By Gideon Rachman
The arrival of technocratic prime ministers in Greece and Italy has not been greeted with universal applause. Some complain that because Lucas Papademos and Mario Monti have not been elected, their appointments will simply confirm the elitist and undemocratic nature of the European project.
Mario Monti, Italy's newly appointed prime minister designate, in Rome on Monday. Photo: Pier Paolo Cito/AP
Welcome back to the FT’s live coverage of the eurozone crisis and the global fallout. By John Aglionby and Esther Bintliff in London with contributions from correspondents around the world. All times are GMT.
Are calmer waters finally visible on the horizon of the eurozone? Perhaps – for now. Mario Monti’s first full day as Italian prime minister designate will be marked by a bond auction and his efforts to form a government. A confidence debate starts in Greece on Lucas Papademos’s government. And German chancellor Angela Merkel holds her Christian Democratic Union party annual conference in Leipzig.
19.50: That’s all for now, but before we go, here’s a whistlestop tour through today’s latest FT news and insights on the eurozone crisis:
- Greece has met financial requirements for an €8bn loan payment but still has to reassure “taxpayers abroad” that it is fully committed to implementing the terms of an international bail-out, the country’s new premier told parliament on Monday.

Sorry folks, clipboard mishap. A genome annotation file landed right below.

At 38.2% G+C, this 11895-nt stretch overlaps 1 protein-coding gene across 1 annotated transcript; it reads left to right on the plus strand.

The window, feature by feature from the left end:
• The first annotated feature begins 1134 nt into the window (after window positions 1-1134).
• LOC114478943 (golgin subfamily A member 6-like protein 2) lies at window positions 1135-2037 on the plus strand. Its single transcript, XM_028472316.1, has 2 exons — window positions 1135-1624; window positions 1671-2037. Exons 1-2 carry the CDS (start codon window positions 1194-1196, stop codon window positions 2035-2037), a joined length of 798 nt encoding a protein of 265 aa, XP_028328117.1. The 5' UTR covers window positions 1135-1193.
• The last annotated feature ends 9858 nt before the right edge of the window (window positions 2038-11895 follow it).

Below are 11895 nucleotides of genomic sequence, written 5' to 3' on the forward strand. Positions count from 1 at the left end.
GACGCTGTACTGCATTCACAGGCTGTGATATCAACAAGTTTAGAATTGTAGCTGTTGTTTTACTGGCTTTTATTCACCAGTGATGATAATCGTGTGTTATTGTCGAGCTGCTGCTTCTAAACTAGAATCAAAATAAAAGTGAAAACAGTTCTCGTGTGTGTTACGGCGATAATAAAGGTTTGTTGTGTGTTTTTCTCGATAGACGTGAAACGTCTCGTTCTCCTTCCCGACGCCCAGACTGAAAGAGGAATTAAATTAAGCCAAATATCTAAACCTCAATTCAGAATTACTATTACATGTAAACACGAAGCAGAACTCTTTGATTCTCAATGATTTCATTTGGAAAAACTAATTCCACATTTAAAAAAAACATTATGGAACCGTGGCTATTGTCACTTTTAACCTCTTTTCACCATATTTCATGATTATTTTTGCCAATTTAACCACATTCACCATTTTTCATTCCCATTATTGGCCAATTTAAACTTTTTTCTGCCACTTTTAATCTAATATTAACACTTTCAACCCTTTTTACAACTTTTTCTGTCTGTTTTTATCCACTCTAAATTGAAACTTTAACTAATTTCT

- Understanding Mario Monti – the view from Brussels
- Three key themes that will guide Mr Monti as he attempts to pull Italy out of its sovereign debt quagmire - financial rigour, promotion of economic growth and social equity
- Angela Merkel, the German chancellor, calls for Europe to build a “political union” to underpin the euro and help the continent emerge from its “toughest hour since world war two”
- Looking ahead to tomorrow: France’s third quarter growth figures, due out on Tuesday, will be watched with more than usual concern. Here’s why.
Thanks for reading.
(Top row L to R) Thai deputy prime minister Kittirat Na-Ranong, Singapore prime minister Lee Hsien Loong, Peruvian president Ollanta Humala Tasso and (front row L to R) Indonesian president Susilo Bambang Yudhoyono, Chinese president Hu Jintao and Canada prime minister Stephen Harper – Image AFP/Getty
There may be a leadership crisis in Europe, but Asian leaders attending the Asia-Pacific Economic Co-operation forum in Honolulu mostly appeared as relaxed as the bronzed holidaymakers stretched out on Waikiki beach.
Susilo Bambang Yudhoyono, the Indonesian president, was so laid back he began his presentation at the parallel business leaders’ forum with a song of his own composition.
The tune, accompanied by sappy lyrics worthy of a charity single, was about saving the environment, a sentiment that Indonesia sometimes honours in the breach.
Still, the retired general credited with bringing political stability and economic growth to his country of 240m people, appeared in confident mood. He said that the economy, which has been growing steadily above 6 per cent, was fairly resilient to the troubles in Europe. He pointed to a deficit of just 2.5 per cent of gross domestic product – which he said would be lower next year – and public debt/GDP levels of 25 per cent. Are you listening Lucas Papademos?